“I see. Well, let me say this was extraordinarily generous on your part to help them. I’ll tell you what. Leave it to me. I’ll print all three new boarding passes here. In fact, let me do it right now.” He started clicking away again and soon three new boarding passes printed below him. He handed me mine–24D–and then held onto the Colsons’.
“Can you point them out to me? I’d rather not draw attention by calling them to the desk.”
I showed him where they were sitting—Mary Beth was leaning on Adam’s left shoulder with her eyes closed. He described them back to me so he knew he had the right couple, then scooted around the counter and sauntered over to them. He must have asked to see their old boarding passes; I saw Adam hand them over. I could imagine Kevin looking at the boarding passes, saying there must have been some mistake and then he reached into his pocket and gave them the new First Class passes.
Even from where I was standing, I could see the wonder and surprise on both their faces. Then more tears of relief as they realized they could now sit together on the flight. I shed a few tears of my own, which I quickly wiped away with my shirt sleeve as Kevin returned. His eyes looked a little moist as well.
“That was the best part of my day. Hell, my month. Thank you, Mr. Schaeffer. I try to help people all the time, but I seldom get to see the impact of something like what you did here tonight. You’re a good man, indeed. They are fortunate to have met you this evening, as am I.”
Now I was a little embarrassed. “Kevin, I’m just fortunate to have the resources to help out a little bit. I couldn’t have done it without you. You’re the one who made it happen when no one else would help.”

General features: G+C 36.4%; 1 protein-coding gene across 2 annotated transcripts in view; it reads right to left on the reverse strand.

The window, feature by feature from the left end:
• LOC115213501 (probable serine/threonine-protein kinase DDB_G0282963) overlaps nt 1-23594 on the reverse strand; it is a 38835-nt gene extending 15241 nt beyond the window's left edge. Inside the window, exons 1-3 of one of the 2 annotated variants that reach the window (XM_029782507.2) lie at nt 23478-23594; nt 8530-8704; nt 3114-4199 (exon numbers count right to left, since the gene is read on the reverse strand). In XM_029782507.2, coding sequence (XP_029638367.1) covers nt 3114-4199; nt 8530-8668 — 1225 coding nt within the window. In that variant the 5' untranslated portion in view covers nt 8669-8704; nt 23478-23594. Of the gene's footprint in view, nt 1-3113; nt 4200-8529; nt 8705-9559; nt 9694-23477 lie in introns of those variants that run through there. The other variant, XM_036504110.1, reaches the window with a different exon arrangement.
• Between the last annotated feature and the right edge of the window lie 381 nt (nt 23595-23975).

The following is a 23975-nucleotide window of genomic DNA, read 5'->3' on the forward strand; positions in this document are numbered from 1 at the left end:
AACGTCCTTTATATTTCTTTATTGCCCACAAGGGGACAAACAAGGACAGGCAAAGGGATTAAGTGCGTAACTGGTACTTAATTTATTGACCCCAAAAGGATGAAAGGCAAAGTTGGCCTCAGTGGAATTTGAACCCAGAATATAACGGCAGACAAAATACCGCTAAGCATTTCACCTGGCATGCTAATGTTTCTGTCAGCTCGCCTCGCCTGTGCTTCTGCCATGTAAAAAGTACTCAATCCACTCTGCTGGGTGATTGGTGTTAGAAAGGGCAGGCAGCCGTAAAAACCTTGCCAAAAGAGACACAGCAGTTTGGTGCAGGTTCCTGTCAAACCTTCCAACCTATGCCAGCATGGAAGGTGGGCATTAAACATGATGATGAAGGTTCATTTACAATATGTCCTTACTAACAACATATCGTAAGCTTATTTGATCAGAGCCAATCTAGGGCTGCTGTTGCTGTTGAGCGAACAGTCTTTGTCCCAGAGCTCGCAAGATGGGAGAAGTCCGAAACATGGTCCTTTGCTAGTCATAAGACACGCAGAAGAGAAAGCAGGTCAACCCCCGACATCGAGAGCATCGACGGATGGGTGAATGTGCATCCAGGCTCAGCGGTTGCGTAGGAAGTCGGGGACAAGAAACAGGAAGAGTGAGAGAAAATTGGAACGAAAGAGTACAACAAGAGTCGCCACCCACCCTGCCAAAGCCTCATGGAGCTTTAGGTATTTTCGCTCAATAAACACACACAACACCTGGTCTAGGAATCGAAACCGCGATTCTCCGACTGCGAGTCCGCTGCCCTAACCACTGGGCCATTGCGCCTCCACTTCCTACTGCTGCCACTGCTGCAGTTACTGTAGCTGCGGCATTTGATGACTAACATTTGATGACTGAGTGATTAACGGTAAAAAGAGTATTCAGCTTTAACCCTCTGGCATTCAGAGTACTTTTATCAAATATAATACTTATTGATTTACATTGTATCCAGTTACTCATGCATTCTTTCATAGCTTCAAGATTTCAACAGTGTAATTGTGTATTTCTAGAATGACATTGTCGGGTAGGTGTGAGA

“Thank you, but I think you sell yourself short there. I don’t know of one in a thousand who have the resources and could help, who would actually do it. I stand by what I said. You are definitely one of the good guys, Mr. Schaeffer.”
I blushed. “Thank you again for your help, Kevin.”
“My pleasure, Mr. Schaeffer. Have a pleasant flight. It looks like the delay will be lifted soon. You should be underway shortly.”
Sure enough, passengers were lining up to board at the gate. I saw Adam and Mary Beth standing in the line for First Class, his arm around her, holding her close. This was a guy who deeply loved his wife. It felt good to know I had helped lessen his sense of impotence in the face of an impossible situation. He could now give his wife the support and love she needed and hopefully their daughter would be okay.
When they handed their boarding passes to the agent, she looked surprised, but thankfully she didn’t say anything to them. They passed into the jet way arm in arm.
After nearly everyone else had boarded, my group–Group 5–was called. When I handed my boarding pass to the agent she looked at it and handed it back with a disgusted look on her face. I gave her a big smile. I won, she lost and there was a couple on this plane who could hold each other’s hands and pray for their daughter who needed them. Where I sat didn’t matter.